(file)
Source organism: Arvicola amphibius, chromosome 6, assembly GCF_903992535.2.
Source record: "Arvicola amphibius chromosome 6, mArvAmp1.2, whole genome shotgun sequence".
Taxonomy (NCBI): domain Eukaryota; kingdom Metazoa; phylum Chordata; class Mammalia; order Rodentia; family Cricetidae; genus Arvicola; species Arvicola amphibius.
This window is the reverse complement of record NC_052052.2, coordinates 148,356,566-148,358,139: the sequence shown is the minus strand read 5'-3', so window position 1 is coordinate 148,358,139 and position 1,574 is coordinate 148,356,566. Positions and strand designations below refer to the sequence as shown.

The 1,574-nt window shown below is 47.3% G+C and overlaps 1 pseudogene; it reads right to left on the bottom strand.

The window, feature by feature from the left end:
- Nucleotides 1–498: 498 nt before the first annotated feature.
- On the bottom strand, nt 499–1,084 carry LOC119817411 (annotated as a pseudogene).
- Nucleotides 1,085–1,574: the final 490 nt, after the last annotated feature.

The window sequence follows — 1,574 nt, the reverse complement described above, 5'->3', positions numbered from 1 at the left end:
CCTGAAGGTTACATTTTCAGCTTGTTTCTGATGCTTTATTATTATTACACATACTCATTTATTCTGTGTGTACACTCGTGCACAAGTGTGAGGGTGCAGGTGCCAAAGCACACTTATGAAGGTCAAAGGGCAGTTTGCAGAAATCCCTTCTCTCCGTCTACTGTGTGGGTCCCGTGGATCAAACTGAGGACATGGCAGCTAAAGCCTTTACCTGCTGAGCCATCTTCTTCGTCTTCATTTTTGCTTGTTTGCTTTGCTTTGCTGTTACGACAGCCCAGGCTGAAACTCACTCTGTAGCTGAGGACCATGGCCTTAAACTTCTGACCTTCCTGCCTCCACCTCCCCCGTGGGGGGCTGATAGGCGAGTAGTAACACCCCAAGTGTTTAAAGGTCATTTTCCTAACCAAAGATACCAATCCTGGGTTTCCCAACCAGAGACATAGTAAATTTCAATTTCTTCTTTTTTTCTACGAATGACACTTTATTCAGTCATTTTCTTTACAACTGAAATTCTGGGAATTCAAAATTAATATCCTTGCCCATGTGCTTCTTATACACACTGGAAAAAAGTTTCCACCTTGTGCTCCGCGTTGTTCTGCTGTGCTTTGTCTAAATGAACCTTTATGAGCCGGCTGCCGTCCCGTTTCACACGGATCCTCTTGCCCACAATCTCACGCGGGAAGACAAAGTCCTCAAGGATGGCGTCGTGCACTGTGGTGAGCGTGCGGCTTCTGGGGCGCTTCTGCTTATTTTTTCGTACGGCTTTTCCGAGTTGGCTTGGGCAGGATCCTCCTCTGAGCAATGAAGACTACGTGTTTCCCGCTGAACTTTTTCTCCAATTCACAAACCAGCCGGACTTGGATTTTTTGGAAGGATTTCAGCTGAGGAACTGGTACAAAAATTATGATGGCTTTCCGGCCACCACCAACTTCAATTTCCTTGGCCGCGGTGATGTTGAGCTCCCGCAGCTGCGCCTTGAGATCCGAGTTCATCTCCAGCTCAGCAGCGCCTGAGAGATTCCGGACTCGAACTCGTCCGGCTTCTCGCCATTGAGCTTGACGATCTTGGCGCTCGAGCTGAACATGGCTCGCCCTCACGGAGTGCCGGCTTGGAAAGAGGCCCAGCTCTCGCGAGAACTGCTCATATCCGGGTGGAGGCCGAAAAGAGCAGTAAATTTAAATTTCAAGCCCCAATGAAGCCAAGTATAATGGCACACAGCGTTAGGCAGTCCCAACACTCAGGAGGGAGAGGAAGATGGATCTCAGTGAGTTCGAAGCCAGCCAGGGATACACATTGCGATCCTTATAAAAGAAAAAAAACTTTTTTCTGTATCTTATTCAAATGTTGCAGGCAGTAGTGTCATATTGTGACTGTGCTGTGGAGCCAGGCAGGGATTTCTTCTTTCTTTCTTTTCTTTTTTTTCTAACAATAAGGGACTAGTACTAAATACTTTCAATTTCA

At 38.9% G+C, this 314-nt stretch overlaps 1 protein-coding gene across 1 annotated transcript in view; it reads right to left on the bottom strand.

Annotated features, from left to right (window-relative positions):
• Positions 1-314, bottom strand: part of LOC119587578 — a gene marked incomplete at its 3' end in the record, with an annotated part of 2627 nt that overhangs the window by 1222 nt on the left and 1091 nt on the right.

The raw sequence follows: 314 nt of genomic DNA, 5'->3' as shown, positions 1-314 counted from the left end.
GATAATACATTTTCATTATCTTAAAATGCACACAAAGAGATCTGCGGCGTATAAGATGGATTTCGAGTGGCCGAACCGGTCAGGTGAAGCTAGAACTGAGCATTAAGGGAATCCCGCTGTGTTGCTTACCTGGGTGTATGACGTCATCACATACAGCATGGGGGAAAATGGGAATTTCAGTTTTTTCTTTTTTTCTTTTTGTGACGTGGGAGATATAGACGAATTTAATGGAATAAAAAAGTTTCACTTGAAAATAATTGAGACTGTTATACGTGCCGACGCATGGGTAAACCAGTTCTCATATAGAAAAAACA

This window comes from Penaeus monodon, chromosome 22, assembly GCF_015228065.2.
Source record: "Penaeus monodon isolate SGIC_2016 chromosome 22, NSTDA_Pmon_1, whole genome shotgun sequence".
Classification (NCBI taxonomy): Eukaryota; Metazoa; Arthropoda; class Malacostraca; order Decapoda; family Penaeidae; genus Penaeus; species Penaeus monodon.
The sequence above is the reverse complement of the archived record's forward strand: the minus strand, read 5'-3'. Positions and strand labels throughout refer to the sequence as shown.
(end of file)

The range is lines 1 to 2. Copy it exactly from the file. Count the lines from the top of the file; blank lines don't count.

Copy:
Source organism: Arvicola amphibius, chromosome 6, assembly GCF_903992535.2.
Source record: "Arvicola amphibius chromosome 6, mArvAmp1.2, whole genome shotgun sequence".